There were many challenges along the way. I retained a civilian defense attorney to work alongside my military defense attorneys. He was a retired military attorney, a former military judge. The problem was he was a solo practitioner and was over-loaded with clients. He ended up taking on representation of one of the marines charged with the murders in Haditha, Iraq. That case left him little time to work on my case. He only traveled once to Norfolk, from his office in Alabama, in December 2006 – the day I waived my Article 32 hearing. He couldn’t appear at my arraignment in January 2007. By March 2007 he asked to withdraw from my case since he was too busy with the Haditha case. He referred me to a friend of his, also a retired military judge. Just two months after this second civilian defense attorney took over, I went to trial.

 Another great challenge was that I was stationed and living in Jacksonville, Florida at the time. The trial took place in Norfolk, Virginia. My military defense attorneys were in Norfolk. My first civilian defense attorney was in Alabama and the second one, who only had two months to prepare for trial, was in Dallas, Texas. This made meeting to discuss strategy extremely difficult. We communicated primarily via email. Such method of communication would prove detrimental to my case. After the FBI used National Security Letters and the NCIS agent lied to a Federal District Court Judge about the need to access my private AOL emails, the junior prosecutor in my case took it upon himself to read the emails between me and my counsel – emails that were clearly marked “privileged” or “attorney work-product.” Soon after the government read these emails, they filed a motion to prevent me from raising all of the defenses my attorneys and I discussed over emails. The judge granted their request and I was not allowed to explain my true intent in sending the list of names to Centre of Constitutional Rights – that had to wait until after I was convicted, in my sentencing statement.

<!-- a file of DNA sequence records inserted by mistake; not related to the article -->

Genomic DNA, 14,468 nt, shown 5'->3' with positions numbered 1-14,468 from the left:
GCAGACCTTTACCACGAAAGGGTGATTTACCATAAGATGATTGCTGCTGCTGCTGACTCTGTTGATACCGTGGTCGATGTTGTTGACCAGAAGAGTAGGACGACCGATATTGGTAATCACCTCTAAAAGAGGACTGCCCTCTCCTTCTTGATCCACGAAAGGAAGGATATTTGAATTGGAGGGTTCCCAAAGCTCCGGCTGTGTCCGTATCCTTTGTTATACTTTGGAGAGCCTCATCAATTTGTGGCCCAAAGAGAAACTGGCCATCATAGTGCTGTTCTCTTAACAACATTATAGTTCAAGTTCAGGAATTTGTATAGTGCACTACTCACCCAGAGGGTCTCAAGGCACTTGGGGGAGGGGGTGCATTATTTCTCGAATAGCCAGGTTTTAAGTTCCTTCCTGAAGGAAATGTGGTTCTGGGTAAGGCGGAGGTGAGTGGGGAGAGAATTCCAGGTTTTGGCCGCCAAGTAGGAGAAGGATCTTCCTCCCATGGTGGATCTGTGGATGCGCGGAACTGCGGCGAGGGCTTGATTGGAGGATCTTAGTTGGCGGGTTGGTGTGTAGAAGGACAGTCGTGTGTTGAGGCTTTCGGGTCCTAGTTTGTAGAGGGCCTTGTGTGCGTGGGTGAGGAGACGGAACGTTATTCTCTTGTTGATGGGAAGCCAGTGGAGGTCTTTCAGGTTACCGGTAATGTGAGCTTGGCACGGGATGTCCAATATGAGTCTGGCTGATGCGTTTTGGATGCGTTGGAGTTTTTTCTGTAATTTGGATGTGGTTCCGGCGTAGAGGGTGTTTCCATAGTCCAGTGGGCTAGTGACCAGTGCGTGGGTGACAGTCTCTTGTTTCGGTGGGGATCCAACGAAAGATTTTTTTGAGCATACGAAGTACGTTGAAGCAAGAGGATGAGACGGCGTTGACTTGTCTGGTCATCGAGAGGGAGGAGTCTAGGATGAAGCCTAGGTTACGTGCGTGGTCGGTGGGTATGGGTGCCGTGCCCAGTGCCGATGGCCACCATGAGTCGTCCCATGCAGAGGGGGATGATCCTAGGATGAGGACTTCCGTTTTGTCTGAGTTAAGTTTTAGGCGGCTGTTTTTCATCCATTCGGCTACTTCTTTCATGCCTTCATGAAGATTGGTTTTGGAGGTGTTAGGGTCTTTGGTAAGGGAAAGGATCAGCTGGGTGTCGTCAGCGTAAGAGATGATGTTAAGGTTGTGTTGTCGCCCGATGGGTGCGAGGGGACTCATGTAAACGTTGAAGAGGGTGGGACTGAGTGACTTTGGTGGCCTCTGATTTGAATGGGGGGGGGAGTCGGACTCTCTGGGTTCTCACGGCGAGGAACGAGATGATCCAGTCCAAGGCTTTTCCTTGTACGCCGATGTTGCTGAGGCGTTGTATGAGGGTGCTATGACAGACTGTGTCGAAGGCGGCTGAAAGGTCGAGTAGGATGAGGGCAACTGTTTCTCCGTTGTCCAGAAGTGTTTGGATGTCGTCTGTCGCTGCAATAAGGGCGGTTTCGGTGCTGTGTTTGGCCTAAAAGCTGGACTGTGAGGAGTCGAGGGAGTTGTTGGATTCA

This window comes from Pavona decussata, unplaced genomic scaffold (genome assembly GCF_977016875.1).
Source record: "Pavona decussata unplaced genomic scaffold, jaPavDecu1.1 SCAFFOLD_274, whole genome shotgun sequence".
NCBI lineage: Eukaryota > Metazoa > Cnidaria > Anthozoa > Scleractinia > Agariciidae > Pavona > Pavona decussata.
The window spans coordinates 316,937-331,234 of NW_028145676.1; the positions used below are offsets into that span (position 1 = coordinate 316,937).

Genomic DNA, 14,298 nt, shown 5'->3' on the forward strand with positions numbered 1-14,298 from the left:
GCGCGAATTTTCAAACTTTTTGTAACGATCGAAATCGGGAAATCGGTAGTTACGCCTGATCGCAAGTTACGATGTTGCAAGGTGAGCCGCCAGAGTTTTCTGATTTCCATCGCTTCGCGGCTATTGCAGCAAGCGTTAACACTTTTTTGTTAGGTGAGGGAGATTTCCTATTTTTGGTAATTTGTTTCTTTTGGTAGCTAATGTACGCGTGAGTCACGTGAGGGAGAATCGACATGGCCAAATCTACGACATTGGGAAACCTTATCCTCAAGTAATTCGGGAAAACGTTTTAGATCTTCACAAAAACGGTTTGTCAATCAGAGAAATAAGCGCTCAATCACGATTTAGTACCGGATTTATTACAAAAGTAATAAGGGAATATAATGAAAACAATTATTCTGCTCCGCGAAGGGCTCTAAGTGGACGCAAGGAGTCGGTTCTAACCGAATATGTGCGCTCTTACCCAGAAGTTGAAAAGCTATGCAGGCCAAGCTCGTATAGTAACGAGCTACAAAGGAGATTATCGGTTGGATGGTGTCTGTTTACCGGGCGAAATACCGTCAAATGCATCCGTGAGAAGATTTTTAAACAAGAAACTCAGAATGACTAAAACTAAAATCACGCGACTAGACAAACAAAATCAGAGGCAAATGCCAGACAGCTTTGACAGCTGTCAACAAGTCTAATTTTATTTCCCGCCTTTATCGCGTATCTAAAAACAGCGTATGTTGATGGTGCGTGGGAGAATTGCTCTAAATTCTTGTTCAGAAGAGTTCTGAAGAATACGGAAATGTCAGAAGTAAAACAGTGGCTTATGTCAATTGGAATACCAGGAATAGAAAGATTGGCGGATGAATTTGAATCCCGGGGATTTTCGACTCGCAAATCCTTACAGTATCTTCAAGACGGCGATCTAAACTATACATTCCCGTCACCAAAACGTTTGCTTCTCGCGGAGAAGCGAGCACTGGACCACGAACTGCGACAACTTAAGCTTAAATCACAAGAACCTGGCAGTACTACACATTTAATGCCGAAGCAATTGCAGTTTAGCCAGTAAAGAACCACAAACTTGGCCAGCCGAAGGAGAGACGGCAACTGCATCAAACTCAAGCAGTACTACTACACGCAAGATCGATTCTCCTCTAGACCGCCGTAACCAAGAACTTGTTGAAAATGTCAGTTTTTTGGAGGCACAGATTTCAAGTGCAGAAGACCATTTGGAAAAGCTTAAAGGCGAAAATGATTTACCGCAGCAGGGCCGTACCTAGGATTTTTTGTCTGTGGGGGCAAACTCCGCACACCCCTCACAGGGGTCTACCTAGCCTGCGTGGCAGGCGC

IB: You were sent to prison for your actions: what was the treatment like in prison? Were the other prisoners and guards aware of your actions?

MD: Though nothing on the scale of Guantanamo, Abu Ghraib. Bagram, or even Quantico for Bradley Manning, some of the guards tried their best to make it seem like it was. I concluded that the guards at the two facilities I was confined at (Norfolk, Virginia and Charleston, South Carolina) fell into three categories. Some were outright sadistic and would fit in well at US torture facilities. Some were just incompetent and that incompetence made life miserable. Some were decent human beings and went out of their way to make conditions of confinement as comfortable as possible for the prisoners under their charge. Most, if not all, of the guards knew what brought me there. The sadistic ones ensured I endured the most degrading strip searches before and after each visit by family/friends. The sadistic and incompetent ones caused me to miss phone or library privileges (being able to use the pay phones to call family or go check out a book from the library). My legal advice had been sought from many of the guards. I hungered for such challenges, and welcomed the opportunity to get time in the library. I wouldn’t give legal advice, always in fear that conversations were being monitored, but I pointed them to the resources they should consult.